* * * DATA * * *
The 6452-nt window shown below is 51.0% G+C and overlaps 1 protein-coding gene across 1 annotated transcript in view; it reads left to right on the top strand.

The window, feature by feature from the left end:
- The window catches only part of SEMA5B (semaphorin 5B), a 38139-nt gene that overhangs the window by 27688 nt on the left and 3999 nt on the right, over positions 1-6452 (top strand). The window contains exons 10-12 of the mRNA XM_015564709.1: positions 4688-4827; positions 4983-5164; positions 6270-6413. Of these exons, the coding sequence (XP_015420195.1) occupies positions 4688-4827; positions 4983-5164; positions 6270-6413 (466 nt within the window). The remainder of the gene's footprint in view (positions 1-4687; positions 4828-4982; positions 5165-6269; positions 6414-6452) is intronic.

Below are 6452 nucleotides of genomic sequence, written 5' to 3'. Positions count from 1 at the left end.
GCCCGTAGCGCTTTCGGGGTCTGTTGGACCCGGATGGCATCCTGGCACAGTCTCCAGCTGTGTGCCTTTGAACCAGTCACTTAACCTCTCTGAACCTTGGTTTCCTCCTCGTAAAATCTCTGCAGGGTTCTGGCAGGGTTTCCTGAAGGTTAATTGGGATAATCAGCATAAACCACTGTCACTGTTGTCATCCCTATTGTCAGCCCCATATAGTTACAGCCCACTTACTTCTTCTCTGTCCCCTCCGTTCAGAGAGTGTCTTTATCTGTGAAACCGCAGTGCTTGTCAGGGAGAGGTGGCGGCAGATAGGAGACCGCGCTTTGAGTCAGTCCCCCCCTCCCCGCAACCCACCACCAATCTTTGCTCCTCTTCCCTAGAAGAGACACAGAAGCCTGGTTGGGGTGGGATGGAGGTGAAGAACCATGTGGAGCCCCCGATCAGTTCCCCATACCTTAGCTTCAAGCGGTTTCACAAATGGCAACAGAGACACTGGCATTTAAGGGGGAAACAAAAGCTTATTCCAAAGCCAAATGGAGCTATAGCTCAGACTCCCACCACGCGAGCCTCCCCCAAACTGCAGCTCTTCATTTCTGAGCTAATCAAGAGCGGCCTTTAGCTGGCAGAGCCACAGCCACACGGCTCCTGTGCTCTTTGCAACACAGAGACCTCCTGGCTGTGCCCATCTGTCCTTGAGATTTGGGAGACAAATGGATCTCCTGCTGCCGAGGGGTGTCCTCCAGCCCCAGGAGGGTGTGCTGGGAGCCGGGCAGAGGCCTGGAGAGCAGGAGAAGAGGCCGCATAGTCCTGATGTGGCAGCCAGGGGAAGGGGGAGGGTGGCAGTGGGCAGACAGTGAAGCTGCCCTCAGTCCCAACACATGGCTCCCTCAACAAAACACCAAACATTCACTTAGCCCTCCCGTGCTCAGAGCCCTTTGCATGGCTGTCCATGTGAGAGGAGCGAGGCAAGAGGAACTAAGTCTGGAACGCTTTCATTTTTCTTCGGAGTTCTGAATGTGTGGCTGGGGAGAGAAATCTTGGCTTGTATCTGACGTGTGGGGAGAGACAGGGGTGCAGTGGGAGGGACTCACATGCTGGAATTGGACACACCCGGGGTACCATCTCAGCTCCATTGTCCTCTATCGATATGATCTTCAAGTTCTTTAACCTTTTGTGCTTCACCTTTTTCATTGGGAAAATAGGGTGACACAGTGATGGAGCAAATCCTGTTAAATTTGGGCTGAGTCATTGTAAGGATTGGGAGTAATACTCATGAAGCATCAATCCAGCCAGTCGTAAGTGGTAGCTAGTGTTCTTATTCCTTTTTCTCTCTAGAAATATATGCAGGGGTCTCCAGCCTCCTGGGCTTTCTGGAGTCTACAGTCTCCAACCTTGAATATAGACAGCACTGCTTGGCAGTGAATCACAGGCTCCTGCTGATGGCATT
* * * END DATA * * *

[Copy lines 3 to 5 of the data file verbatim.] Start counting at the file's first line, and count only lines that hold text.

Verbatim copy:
- The window catches only part of SEMA5B (semaphorin 5B), a 38139-nt gene that overhangs the window by 27688 nt on the left and 3999 nt on the right, over positions 1-6452 (top strand). The window contains exons 10-12 of the mRNA XM_015564709.1: positions 4688-4827; positions 4983-5164; positions 6270-6413. Of these exons, the coding sequence (XP_015420195.1) occupies positions 4688-4827; positions 4983-5164; positions 6270-6413 (466 nt within the window). The remainder of the gene's footprint in view (positions 1-4687; positions 4828-4982; positions 5165-6269; positions 6414-6452) is intronic.

Below are 6452 nucleotides of genomic sequence, written 5' to 3'. Positions count from 1 at the left end.
GCCCGTAGCGCTTTCGGGGTCTGTTGGACCCGGATGGCATCCTGGCACAGTCTCCAGCTGTGTGCCTTTGAACCAGTCACTTAACCTCTCTGAACCTTGGTTTCCTCCTCGTAAAATCTCTGCAGGGTTCTGGCAGGGTTTCCTGAAGGTTAATTGGGATAATCAGCATAAACCACTGTCACTGTTGTCATCCCTATTGTCAGCCCCATATAGTTACAGCCCACTTACTTCTTCTCTGTCCCCTCCGTTCAGAGAGTGTCTTTATCTGTGAAACCGCAGTGCTTGTCAGGGAGAGGTGGCGGCAGATAGGAGACCGCGCTTTGAGTCAGTCCCCCCCTCCCCGCAACCCACCACCAATCTTTGCTCCTCTTCCCTAGAAGAGACACAGAAGCCTGGTTGGGGTGGGATGGAGGTGAAGAACCATGTGGAGCCCCCGATCAGTTCCCCATACCTTAGCTTCAAGCGGTTTCACAAATGGCAACAGAGACACTGGCATTTAAGGGGGAAACAAAAGCTTATTCCAAAGCCAAATGGAGCTATAGCTCAGACTCCCACCACGCGAGCCTCCCCCAAACTGCAGCTCTTCATTTCTGAGCTAATCAAGAGCGGCCTTTAGCTGGCAGAGCCACAGCCACACGGCTCCTGTGCTCTTTGCAACACAGAGACCTCCTGGCTGTGCCCATCTGTCCTTGAGATTTGGGAGACAAATGGATCTCCTGCTGCCGAGGGGTGTCCTCCAGCCCCAGGAGGGTGTGCTGGGAGCCGGGCAGAGGCCTGGAGAGCAGGAGAAGAGGCCGCATAGTCCTGATGTGGCAGCCAGGGGAAGGGGGAGGGTGGCAGTGGGCAGACAGTGAAGCTGCCCTCAGTCCCAACACATGGCTCCCTCAACAAAACACCAAACATTCACTTAGCCCTCCCGTGCTCAGAGCCCTTTGCATGGCTGTCCATGTGAGAGGAGCGAGGCAAGAGGAACTAAGTCTGGAACGCTTTCATTTTTCTTCGGAGTTCTGAATGTGTGGCTGGGGAGAGAAATCTTGGCTTGTATCTGACGTGTGGGGAGAGACAGGGGTGCAGTGGGAGGGACTCACATGCTGGAATTGGACACACCCGGGGTACCATCTCAGCTCCATTGTCCTCTATCGATATGATCTTCAAGTTCTTTAACCTTTTGTGCTTCACCTTTTTCATTGGGAAAATAGGGTGACACAGTGATGGAGCAAATCCTGTTAAATTTGGGCTGAGTCATTGTAAGGATTGGGAGTAATACTCATGAAGCATCAATCCAGCCAGTCGTAAGTGGTAGCTAGTGTTCTTATTCCTTTTTCTCTCTAGAAATATATGCAGGGGTCTCCAGCCTCCTGGGCTTTCTGGAGTCTACAGTCTCCAACCTTGAATATAGACAGCACTGCTTGGCAGTGAATCACAGGCTCCTGCTGATGGCATT